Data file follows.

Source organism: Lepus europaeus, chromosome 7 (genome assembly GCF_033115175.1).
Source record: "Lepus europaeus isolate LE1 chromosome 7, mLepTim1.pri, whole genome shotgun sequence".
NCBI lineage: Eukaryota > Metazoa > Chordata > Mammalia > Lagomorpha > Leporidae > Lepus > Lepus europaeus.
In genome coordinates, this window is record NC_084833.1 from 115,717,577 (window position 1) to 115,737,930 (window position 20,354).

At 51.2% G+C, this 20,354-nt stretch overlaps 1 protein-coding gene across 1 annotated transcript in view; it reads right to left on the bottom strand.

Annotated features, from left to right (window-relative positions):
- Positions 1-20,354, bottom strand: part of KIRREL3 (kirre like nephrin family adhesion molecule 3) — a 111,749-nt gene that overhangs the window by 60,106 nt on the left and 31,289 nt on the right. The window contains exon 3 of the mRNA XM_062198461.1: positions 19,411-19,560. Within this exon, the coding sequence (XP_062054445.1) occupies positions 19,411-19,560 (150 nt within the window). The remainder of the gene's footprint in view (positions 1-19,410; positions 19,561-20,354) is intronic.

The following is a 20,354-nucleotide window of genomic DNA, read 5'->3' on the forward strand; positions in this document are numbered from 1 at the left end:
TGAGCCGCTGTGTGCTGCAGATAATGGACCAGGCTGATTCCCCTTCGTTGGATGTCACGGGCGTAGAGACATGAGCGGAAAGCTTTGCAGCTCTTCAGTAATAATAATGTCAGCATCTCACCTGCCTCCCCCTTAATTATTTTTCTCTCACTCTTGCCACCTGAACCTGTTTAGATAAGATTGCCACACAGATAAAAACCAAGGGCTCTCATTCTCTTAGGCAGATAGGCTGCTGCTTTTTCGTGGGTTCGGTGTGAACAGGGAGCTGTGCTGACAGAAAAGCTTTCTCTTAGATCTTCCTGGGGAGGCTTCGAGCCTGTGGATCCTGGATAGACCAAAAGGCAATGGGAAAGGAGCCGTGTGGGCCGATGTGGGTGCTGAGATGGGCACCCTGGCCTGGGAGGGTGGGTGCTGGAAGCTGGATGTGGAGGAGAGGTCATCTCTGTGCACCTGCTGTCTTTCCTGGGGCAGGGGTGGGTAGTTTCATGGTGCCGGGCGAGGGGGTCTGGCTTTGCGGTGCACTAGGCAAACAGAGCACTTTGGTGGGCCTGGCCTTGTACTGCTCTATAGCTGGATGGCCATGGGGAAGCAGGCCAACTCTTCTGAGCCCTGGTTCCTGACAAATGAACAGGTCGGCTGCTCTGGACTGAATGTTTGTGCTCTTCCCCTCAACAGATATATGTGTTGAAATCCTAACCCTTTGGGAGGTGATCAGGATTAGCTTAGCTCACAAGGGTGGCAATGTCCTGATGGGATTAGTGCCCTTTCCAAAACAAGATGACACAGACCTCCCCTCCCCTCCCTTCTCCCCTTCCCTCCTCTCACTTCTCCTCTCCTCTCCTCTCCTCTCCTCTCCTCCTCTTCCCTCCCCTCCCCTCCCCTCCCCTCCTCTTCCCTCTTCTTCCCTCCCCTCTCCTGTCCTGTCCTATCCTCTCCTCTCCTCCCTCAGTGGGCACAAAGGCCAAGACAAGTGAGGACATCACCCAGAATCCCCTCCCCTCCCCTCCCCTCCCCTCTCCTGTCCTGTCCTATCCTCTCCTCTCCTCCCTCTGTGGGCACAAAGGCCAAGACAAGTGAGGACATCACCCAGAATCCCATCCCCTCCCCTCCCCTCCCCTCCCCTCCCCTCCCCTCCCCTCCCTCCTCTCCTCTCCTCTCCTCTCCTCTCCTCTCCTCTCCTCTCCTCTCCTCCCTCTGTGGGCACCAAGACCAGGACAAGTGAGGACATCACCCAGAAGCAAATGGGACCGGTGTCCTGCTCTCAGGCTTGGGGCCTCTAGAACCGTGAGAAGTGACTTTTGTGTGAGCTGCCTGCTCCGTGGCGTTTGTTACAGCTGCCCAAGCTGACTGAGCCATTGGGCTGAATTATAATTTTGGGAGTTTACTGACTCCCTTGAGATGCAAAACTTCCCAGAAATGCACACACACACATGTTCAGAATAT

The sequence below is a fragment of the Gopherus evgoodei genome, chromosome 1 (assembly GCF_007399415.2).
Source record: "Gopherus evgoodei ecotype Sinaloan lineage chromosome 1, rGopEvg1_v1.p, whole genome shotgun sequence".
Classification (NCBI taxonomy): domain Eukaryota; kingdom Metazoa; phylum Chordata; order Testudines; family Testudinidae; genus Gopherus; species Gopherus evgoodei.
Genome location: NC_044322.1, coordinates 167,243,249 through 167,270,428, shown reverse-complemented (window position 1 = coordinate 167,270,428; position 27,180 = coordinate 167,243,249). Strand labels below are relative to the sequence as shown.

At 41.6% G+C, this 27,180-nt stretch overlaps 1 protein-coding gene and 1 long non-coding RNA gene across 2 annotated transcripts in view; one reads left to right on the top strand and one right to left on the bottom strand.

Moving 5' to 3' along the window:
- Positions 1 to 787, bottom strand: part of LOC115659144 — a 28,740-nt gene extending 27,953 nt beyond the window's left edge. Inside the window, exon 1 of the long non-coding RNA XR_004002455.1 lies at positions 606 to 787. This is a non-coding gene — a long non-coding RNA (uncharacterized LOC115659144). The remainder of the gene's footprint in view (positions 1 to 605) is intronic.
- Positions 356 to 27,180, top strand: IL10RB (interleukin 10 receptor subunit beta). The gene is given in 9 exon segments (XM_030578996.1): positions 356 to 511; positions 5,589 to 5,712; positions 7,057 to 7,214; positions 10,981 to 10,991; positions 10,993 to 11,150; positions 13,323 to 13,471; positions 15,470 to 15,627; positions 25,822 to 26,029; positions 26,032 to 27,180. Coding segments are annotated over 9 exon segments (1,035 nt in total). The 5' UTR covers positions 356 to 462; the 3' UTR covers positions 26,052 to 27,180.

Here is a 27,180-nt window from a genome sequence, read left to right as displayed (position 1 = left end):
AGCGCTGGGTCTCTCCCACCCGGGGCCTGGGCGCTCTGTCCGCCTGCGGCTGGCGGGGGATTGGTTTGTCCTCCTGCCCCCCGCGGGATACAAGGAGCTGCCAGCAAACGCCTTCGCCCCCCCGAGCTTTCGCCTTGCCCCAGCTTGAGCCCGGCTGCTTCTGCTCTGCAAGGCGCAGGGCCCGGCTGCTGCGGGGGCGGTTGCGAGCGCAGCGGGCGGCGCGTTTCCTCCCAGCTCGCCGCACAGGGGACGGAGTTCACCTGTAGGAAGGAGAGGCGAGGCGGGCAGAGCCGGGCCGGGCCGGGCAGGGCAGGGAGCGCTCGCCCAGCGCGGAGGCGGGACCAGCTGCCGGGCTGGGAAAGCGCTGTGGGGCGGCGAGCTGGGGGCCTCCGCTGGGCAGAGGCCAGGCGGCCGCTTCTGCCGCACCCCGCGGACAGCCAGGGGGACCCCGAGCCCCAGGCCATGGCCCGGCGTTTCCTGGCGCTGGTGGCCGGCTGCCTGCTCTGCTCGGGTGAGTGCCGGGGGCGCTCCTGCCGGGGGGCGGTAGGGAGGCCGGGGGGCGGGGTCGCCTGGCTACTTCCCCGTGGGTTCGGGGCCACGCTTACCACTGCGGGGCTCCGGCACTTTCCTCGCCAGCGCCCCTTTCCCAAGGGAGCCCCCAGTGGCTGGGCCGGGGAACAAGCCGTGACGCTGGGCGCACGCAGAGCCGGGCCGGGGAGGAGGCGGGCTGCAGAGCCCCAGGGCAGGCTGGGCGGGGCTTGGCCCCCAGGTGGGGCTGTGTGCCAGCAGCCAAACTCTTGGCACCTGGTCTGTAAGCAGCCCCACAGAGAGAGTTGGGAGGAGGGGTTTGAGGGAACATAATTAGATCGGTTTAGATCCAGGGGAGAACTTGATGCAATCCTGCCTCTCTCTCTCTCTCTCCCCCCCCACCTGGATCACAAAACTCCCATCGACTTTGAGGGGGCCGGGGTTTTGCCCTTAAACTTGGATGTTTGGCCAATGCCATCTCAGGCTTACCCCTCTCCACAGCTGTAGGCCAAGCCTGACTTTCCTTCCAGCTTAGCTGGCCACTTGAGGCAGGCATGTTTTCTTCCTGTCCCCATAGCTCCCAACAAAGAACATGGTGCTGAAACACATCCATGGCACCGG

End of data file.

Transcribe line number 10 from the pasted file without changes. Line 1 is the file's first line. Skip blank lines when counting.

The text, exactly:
The sequence below is a fragment of the Gopherus evgoodei genome, chromosome 1 (assembly GCF_007399415.2).